Despite being a founding member of the APC, Shekarau had, in 2014, defected from APC to the Peoples Democratic Party (PDP). Again, in the buildup to the 2019 election, Shekarau rejoined the APC in 2018 after the National Working Committee of the PDP dissolved the Kano State Executive Committee of the party and constituted a caretaker committee allegedly favouring Kwankaso, who returned to the PDP. In May, 2022, Shekarau again dumped the All Progressives Congress (APC), a party on which he won the senatorial seat for New Nigeria Peoples Party (NNPP) led by Kwankwaso. He was thereafter offered an automatic ticket to the senate after his defection, a ticket his actions now threatened to invalidate.
Surprisingly, both Kwankwaso and the NNPP failed to grasp the damage Shekarau had done to them. Instead of understanding the situation and do the needful, before and after Shekarau’s defection, NNPP blames the INEC at every turn of events, leading to the current quagmire. What the NNPP failed to understand is that Shekarau had sealed their fate by refusing to follow a simple procedure in his defection and notification of withdrawal. Sections 31, 32, and 33 of the Electoral Act dealt with the processes of withdrawal of candidates, date of final display of candidate and changing of candidate. The question is did Shekarau and NNPP strictly comply with those provisions? INEC has consistently maintained that Shekarau is yet to formally notify the Commission of his withdrawal. And they may be correct. What the Act stipulates is that, a person withdrawing his candidature must adhere to the INEC time table, guidelines, and schedule of parties’ activities. Simply put, the law required Shekarau to write and personally submit his notification of withdrawal to the INEC Chairman, and within the time frame provided by the INEC time table, but had he done that?
In its attempt to wrest back the senatorial seat, the NNPP has gone to court, which is the right democratic move. In a recent interview with the Radio Deutshe Welle Hausa Service, Senator Rabiu Musa Kwankwaso said that “we have taken the matter to court because INEC did not understand the process. The court will make them understand.” This illustrates our position that both Kwankwaso and NNPP were not correctly guided. They missed the point by unnecessarily blaming INEC while it must be understood that INEC, as an impartial umpire and independent body, is legally hamstrung and strictly guided by the powers vested in it by the Electoral Act and other extant laws and principles.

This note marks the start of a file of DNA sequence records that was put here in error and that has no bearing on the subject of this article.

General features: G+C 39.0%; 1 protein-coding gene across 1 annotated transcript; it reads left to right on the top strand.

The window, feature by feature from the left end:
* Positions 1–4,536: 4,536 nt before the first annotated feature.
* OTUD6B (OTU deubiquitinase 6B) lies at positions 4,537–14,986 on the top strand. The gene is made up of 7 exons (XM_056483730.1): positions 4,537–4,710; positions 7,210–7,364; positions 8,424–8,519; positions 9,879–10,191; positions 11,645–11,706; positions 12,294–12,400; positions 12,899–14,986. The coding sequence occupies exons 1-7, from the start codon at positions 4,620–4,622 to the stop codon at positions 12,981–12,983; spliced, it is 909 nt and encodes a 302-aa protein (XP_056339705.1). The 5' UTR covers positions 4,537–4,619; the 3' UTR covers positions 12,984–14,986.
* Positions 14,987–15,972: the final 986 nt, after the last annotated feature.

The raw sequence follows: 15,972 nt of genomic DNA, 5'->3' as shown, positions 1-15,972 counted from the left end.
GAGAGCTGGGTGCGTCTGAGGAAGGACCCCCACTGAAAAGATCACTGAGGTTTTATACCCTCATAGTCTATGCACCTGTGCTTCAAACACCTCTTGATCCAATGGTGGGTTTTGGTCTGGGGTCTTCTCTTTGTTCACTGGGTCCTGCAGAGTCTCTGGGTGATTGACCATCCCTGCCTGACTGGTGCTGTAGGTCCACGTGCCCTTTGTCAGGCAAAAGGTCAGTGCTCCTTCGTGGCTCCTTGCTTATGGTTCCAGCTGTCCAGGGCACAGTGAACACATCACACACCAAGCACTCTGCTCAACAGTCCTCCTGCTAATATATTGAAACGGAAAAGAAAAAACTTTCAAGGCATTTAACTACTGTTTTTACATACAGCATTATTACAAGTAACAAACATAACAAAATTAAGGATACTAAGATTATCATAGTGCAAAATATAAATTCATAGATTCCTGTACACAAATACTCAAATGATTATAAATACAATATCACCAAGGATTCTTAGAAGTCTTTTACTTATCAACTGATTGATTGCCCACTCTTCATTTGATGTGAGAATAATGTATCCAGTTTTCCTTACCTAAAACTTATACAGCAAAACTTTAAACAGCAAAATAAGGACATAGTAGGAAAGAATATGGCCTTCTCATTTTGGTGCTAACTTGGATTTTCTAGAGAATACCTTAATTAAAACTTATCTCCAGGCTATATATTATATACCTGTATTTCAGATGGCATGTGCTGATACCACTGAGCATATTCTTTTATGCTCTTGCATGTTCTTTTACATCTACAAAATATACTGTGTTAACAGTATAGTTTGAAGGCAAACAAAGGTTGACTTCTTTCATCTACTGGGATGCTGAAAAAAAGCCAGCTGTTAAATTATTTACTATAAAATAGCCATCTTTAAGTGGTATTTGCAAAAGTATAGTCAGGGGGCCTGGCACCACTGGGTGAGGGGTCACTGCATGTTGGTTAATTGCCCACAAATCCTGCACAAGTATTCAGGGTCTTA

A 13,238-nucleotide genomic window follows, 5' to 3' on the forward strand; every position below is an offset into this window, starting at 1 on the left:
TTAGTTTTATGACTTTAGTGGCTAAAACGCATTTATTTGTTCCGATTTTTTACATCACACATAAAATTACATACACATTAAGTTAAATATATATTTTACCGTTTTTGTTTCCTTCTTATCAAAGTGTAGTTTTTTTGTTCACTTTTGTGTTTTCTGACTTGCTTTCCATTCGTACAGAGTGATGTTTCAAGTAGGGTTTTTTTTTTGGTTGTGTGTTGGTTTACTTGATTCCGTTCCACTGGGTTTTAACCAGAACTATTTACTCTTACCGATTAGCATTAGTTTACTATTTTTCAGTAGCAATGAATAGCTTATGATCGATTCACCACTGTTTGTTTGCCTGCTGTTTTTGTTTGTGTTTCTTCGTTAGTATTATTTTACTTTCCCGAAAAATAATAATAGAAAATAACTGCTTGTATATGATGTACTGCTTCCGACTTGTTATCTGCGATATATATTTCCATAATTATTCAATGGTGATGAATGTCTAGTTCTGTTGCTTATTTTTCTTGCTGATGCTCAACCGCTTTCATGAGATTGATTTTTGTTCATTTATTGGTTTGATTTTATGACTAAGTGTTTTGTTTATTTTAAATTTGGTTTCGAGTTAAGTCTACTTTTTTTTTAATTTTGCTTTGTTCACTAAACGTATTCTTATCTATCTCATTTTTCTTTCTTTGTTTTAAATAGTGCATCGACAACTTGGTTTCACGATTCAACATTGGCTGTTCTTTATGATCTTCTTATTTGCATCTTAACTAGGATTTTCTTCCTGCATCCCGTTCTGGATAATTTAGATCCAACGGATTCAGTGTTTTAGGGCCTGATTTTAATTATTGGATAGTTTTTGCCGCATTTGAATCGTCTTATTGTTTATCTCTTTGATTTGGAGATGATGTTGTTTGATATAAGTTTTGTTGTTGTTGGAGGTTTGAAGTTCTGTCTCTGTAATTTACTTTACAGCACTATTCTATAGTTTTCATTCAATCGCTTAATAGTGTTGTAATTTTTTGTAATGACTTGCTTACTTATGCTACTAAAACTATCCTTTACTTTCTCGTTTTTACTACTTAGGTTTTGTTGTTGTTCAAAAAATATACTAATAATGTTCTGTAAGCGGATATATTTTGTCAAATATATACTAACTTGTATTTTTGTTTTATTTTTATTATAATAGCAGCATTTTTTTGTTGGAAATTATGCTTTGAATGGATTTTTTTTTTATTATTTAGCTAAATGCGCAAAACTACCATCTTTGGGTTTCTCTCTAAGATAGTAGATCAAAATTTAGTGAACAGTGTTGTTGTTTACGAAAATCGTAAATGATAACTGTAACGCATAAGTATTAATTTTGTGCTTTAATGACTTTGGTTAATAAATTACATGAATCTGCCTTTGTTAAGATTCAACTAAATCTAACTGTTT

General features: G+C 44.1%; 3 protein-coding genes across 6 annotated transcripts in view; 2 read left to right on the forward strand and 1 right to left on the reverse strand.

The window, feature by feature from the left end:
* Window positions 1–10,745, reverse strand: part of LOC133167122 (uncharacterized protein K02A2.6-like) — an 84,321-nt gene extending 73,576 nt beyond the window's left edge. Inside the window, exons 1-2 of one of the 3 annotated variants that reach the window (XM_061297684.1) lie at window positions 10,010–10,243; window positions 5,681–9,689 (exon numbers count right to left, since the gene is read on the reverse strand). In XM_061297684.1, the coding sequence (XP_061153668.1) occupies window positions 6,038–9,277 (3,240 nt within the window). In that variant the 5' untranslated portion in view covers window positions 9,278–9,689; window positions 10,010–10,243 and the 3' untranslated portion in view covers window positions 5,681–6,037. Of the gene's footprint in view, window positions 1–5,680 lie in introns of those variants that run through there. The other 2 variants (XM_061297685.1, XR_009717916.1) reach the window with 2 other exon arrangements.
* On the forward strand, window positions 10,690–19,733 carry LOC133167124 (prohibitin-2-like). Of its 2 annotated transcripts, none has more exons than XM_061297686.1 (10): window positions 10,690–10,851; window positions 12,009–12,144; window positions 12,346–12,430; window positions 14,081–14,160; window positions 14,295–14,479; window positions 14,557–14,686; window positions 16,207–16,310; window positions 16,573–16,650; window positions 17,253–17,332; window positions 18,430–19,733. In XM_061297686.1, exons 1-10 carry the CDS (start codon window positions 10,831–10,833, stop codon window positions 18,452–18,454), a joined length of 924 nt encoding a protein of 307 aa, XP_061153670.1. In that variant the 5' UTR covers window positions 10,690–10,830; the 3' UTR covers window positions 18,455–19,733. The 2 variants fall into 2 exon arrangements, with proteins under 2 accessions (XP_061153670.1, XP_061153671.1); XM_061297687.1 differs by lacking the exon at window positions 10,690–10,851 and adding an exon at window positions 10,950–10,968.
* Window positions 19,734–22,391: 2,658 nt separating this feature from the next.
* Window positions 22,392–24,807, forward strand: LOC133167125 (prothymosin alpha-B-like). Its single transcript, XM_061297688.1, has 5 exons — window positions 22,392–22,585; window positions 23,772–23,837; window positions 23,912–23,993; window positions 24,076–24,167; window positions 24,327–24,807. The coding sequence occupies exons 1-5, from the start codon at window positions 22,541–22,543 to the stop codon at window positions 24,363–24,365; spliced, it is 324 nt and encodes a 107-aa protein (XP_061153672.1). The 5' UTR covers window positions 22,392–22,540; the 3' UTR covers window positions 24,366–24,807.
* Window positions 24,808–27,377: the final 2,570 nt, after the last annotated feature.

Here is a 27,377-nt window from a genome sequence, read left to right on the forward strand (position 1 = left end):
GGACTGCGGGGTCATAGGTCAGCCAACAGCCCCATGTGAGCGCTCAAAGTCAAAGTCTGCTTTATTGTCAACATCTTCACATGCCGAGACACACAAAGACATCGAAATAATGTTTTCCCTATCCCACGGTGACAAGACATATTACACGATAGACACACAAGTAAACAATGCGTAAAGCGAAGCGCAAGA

Many legal pundits have voiced their opinions by describing the current imbroglio as uncalled for and was driven by excessive political vendetta and egocentrism. The blame is on the politicians for refusing to observe simple rules. Had Shekarau conducted himself in a dignified manner, the current fiasco might not have even arisen. Similarly, NNPP has made some avoidable mistakes by skipping some fundamental stipulations of the Electoral Act. Obviously, Senator Rufa’i Sani Hanga, the replacement for Shekarau, did not fulfill all the stages of nomination as prescribed by the 2022 Electoral Act. This is a great undoing of NNPP‘s chances at the Supreme Court, where the matter is going to be determined soon.
Speaking on this, a law Professor and a Kano based SAN, opined that both NNPP and Shekarau may not benefit from the case. “The Supreme Court may award Shekarau the senate seat if the arguments proffered by INEC is considered. This case is novel, the 2022 Electoral Act had some innovations, barring non-parties to challenge or initiate litigation. Even though the 2022 Electoral Act has some identifiable lacuna, INEC had ampfully demonstrated substantial non-compliance of the Electoral Act by both Shekarau and NNPP”, he said.
If this turns out to be true, that Supreme Court could eventually award Shekarau the NNPP Senate seat, he cannot accept it on moral ground. In my opinion, he is not even qualified to accept it for not participating in the remaining electoral processes. In the end, still, Shekarau will emerge as the greatest loser. After obtaining automatic ticket to vie for the senate, Shekarau moved to the PDP where he hoped to gain some personal benefits but ended up winning a senate seat he cannot claim, while the PDP ended up losing its last chance to regain some political relevance.
On the other hand, the 456,787 votes won by the NNPP, may become a waste due to deliberate mischief of Shekarau. In his descent to an obvious political oblivion, Shekarau had added a sizable number of aggrieved electorates and politicians, whose purpose is to prepare for him a political payback for denying NNPP to enjoy its win, after Shekarau was offered an automatic ticket by the NNPP leadership.
Meanwhile, the APC may likely reclaim the Kano Central Senatorial seat, having become second in the just concluded election, if they obtain a sound legal opinion and file their processes at the Elections Tribunal.
Now, tell me a pit deeper than this. Shekarau had left APC in anger and dumped NNPP in outrage, but ended up rewarding APC with a senate; while retiring into an obvious political oblivion. That’s another name for Karma!